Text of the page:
Let’s begin with the story of Statue of Liberty, a gift to the United states by the French. It represents ‘Libertas’, Roman goddess who bears a torch and a tablet evoking the law. The statue remains an icon of freedom. She stood at the New York welcoming all since 1886. She witnessed the war and sustained minor damages too. On the 30th of July, 1916, the Black Tom explosion at Jersey, an act of sabotage by German agents to destroy American made dynamites and explosives that were to be supplied to US allies (Britain and France) for their war efforts, caused minor damage to the torch bearing right arm of Statue of Liberty. The narrow ascent to the torch has remained closed for public ever since. It wasn’t my intention to begin this project with a sad note. Nope, not at all. However, we are talking news from war times, hardly any good tunes there.

Have you heard of Zaleszczycki and Sniatyn? I did not have the slightest clue until some google search that I did now. Supposedly 30th of July 1917 is marked as the fall of Zaleszczycki and Sniatyn, they were retaken by Austrian Third Army. Zaleszczycki (in Polish) is a small city on the Dniester river in western Ukraine (between 1918 and 1939 it was part of Poland). Sniatyn is a city in western Ukraine too along the Prut river. Nearly all of Sniatyn’s Jewish population was murdered during holocaust. Two years ago I’d visited Berlin’s war museums. I found such heart wrenching stories all along. It can only remind us that there are two sides to the war and both are dark, sucking them all like a black hole.

Joyce Kilmer was a journalist, poet, literary critic and an editor at New York Times. On 30th of July 1918, he died. Here’s his poem ‘Trees’, that made him famous.

I think that I shall never see
A poem lovely as a tree.

A tree whose hungry mouth is prest
Against the earth’s sweet flowing breast;

A tree that looks at God all day
And lifts her leafy arms to pray;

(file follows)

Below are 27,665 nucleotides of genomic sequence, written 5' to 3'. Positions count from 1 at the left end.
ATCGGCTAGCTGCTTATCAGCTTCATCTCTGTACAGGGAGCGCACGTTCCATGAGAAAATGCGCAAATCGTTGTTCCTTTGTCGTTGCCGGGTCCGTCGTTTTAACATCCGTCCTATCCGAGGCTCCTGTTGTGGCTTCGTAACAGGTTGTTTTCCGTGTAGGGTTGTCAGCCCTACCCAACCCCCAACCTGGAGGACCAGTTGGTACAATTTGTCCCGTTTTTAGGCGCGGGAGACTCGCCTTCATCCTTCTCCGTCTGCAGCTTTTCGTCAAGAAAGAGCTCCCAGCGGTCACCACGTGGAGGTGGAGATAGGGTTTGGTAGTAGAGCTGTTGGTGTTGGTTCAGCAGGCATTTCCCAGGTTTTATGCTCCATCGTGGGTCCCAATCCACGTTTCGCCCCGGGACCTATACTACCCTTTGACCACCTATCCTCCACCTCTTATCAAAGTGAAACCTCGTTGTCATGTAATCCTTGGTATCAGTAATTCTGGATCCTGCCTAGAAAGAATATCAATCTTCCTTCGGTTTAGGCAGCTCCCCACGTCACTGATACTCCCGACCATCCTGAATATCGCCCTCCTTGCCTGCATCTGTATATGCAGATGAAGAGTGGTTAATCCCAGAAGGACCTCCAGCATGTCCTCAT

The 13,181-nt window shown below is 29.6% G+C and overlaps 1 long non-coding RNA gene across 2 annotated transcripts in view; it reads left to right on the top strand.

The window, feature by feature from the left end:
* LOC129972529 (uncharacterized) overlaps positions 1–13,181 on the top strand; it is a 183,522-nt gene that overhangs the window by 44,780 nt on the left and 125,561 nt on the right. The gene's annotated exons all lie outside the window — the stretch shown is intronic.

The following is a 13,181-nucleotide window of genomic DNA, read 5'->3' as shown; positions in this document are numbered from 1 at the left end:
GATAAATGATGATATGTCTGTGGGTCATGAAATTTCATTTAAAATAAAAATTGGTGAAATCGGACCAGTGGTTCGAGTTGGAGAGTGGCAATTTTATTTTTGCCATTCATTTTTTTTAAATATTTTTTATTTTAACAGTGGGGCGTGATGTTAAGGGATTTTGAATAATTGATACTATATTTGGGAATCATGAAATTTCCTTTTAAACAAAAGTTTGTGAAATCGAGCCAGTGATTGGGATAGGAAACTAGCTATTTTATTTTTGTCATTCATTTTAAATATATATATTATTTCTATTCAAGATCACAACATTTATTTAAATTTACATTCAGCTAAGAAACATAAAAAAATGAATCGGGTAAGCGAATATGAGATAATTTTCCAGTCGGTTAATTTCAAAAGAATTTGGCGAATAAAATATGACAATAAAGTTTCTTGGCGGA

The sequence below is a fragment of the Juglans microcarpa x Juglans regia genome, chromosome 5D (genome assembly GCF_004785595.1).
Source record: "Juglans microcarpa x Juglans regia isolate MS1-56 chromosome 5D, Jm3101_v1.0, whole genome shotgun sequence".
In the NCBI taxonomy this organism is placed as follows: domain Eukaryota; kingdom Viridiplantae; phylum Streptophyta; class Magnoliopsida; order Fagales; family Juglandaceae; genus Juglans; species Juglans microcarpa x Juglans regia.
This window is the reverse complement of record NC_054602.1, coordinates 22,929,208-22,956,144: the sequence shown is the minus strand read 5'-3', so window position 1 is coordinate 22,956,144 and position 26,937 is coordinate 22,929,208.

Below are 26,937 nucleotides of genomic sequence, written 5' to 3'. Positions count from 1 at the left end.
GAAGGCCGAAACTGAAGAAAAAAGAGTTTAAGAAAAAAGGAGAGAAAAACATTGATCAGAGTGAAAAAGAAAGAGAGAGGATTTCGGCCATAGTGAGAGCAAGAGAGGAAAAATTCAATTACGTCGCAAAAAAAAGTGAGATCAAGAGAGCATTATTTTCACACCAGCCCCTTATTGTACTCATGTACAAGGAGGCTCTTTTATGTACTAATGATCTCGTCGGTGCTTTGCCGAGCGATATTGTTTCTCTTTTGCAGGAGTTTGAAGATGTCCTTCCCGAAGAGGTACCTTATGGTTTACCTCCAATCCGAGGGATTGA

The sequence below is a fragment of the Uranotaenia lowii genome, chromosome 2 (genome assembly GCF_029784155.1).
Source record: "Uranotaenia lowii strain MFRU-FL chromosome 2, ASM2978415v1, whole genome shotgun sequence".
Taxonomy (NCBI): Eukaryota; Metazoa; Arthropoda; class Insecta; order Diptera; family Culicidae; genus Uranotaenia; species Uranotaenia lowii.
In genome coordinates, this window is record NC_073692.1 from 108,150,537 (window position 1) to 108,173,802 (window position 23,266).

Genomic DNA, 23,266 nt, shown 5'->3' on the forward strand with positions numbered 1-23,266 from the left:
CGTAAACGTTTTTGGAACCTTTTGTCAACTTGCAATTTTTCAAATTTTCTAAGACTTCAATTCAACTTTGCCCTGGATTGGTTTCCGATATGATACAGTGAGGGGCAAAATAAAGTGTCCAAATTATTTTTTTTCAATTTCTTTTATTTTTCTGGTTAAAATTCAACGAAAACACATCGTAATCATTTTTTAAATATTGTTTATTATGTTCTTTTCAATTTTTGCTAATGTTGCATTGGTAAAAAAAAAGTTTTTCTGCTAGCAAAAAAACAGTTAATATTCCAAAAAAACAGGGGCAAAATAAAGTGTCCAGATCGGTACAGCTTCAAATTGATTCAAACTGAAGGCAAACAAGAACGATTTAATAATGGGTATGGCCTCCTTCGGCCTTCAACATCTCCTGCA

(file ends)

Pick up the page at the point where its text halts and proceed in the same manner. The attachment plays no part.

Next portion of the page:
A tree that may in summer wear
A nest of robins in her hair;

Upon whose bosom snow has lain;
Who intimately lives with rain.

Poems are made by fools like me,
But only God can make a tree.

– Joyce Kilmer, 1913

I love the summer and nest of robins there.

Here’s also a note from Hell’s observer on the 30th of July, 1918 – between the rains and guns


Sigmund Widmer, a Swiss historian was born on 30th of July 1919. I had to make this entry at-least to satisfy the historian devil who’s entered my body recently. I think by now you’ve also figured that I’m a traveler. Let’s talk about Chicago. It’s a wonderful place, isn’t it? I like the lake, popcorn, silver bean and the glass balcony view. Once, I had a chance to visit a friend’s aunt who lives in a skyline apartment beside the harbor. The view was as beautiful as the lady of the house. At eighty plus she was bubbling with an energy of eighteen, she’ll remain ever inspiring. Chicago is also known for riots. Race riots : Chicago in red summer of 1919 was between 27th July and 3rd August. It’s considered to be the worst race riot in the history of Illinois. A century further, we still are battling the right to equality, be it gender or race or any other societal barriers, at various corners of this world

Marie Tharp, born on 30th of July 1920, is the woman who discovered the backbone of earth. Marie Tharp´s cartographic accomplishments were exceptional because she overcame educational and employment barriers that limited opportunities for women of her generation. Without doubts she prepared the field for other researchers. In 2009, Ocean in Google Earth included the Marie Tharp Historical Map layer, to allow people to view Tharp’s map using the Google Earth interface.The Marie Tharp Fellowship is a competitive academic visiting fellowship awarded to women to work with researchers at Columbia University’s Earth Institute. Marie’s life and work gives me pride as a woman.